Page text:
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THEATER REVIEW

Live review: 'Steel Magnolias' at La Mirada Theatre

The Southern favorite blooms with a cast of seasoned pros who really know how to time a laugh and jerk a tear. Don't forget your hankies.

October 09, 2009|F. Kathleen Foley

The DWP is missing a bet. The waterworks at La Mirada Theatre's current production of "Steel Magnolias" could go a long way toward ending the drought.

Set in a northern Louisiana beauty parlor, Robert Harling's 1987 comedy-drama, made into a star-studded 1989 film, revolves around the travails of Shelby Eatenton, a spunky Southern belle who elects to have a baby in defiance of all dire medical warnings. But the real business of Harling's work is the female bonding that underscores the story line.

Over the years, "Magnolias" has arguably been done to death, not only for its sheer sentimental power, but also because the play provides showy roles for actresses of a decidedly mature vintage.

Salon owner Truvy (Christa Jackson) is a warm-hearted good ol' gal whose newly hired beautician, Annelle (Emma Fassler), has a "story," as do all the women who frequent Truvy's. Wife of the town's recently deceased mayor, Clairee (Rosina Reynolds) is adjusting to her new widowhood. Then, of course, there's sweetly courageous Shelby (Amy Sloan) and her proudly protective mother, M'Lynn (Cathy Rigby). And just to balance things out, there's sourpuss Ouiser (Michael Learned), who injects vinegar into all the sugar and spice.

But just when you thought this creaky vehicle had no more tread on its tires, along comes this group of seasoned pros who really know how to time a laugh and jerk a tear. By production's end, no matter how familiar you are with this material, you might find yourself sobbing discreetly into your hanky.

That's largely because of, and sometimes in spite of, director Brian Kite, who emphasizes the core of truth in each character rather than their regional eccentricities. That tack strengthens our emotional connection to the piece and serves its comedic elements quite nicely.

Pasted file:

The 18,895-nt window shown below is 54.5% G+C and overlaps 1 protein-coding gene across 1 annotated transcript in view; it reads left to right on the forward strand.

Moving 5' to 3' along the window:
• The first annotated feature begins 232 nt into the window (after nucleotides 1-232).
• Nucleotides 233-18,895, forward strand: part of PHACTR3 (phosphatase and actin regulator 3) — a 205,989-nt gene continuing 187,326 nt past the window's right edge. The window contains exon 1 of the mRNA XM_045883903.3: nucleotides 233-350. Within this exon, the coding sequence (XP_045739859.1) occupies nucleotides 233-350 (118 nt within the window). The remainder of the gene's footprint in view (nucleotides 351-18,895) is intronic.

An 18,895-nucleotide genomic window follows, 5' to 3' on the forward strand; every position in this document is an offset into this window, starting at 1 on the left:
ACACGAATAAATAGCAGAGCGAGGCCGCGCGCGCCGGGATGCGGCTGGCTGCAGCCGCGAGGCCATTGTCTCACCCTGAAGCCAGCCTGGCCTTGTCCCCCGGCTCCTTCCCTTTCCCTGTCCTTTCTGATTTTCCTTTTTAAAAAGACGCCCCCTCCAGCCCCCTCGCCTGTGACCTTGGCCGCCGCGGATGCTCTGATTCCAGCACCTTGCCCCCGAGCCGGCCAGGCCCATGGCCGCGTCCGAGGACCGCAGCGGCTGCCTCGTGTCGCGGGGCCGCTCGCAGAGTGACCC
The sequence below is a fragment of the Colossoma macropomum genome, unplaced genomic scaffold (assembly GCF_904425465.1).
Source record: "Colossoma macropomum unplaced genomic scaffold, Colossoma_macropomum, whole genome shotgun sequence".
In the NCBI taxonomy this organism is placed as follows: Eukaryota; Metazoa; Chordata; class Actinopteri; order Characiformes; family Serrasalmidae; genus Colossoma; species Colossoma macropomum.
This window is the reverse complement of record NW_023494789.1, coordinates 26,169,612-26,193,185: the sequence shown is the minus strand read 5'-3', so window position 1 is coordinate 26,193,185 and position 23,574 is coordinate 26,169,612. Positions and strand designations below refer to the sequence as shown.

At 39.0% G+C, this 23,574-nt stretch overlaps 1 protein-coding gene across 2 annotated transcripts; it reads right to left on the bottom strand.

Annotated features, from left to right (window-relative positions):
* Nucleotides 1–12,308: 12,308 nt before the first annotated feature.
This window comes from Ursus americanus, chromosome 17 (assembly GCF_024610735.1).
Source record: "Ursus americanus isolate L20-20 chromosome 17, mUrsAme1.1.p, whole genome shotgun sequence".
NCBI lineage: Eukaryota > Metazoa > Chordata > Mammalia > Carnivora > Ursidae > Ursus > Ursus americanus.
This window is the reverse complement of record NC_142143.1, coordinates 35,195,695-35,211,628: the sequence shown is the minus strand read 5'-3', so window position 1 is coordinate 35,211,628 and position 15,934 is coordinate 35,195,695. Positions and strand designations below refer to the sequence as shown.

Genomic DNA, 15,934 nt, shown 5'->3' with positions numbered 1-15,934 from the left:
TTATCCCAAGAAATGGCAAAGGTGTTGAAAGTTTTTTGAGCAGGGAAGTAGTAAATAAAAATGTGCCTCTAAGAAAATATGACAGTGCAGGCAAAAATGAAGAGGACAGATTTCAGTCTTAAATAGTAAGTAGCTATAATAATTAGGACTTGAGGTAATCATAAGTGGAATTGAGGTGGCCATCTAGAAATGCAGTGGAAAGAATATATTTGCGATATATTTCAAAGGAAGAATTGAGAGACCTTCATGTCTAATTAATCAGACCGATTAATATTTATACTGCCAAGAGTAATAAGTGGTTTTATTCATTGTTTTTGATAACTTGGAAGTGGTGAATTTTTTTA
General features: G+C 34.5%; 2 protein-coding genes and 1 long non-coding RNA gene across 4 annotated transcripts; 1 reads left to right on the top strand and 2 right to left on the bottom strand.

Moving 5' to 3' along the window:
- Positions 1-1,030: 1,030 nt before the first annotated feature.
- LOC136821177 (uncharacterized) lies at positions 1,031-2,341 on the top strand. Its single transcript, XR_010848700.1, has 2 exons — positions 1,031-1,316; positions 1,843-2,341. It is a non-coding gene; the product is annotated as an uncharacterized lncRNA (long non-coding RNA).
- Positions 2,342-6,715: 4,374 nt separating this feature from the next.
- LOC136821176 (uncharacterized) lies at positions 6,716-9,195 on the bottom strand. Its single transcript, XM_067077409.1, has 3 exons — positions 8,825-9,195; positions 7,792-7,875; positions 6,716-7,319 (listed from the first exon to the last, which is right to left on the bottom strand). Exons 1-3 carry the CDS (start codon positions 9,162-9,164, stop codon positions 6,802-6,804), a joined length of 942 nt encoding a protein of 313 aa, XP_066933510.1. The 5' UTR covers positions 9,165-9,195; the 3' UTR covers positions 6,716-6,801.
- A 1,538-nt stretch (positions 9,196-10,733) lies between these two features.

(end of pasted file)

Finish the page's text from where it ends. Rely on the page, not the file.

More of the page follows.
Yet, when it comes to the crucial business of hairstyling, Kite should have called for a consult from a beauty school. Truvy, who is styling Shelby's hair for her wedding, combs pointlessly and obsessively, like a trichotillomaniac pondering her next meal.

That's a shame, since John Iacovelli's beautifully executed salon set is so convincing that the fakery seems particularly jarring.

But a uniformly winning cast compensates for a botched 'do or two. Rigby underplays M'Lynn almost to a fault -- an initial restraint that makes her later meltdown all the more ravaging. And multiple Emmy-winner Learned ("The Waltons," "Nurse") underscores the crabby Ouiser with a nudge and a wink. Her wry, dry exchanges with the comically astute Reynolds -- the other standout of the show -- sparkle with the energy of old hands comfortable in their characters' skins. They are proof that even chestnuts like "Magnolias," when roasted to a turn, can still snap, crackle and pop.

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'Steel Magnolias'

Where: La Mirada Theatre for the Performing Arts, 14900 La Mirada Blvd., La Mirada

When: 7:30 p.m. Tuesdays through Thursdays; 8 p.m. Fridays; 2 and 8 p.m. Saturdays; 2 and 7 p.m. Sundays. Ends Oct. 28.

Price: $35 to $50

Contact: (562) 944-9801, www.lamiradatheatre.com

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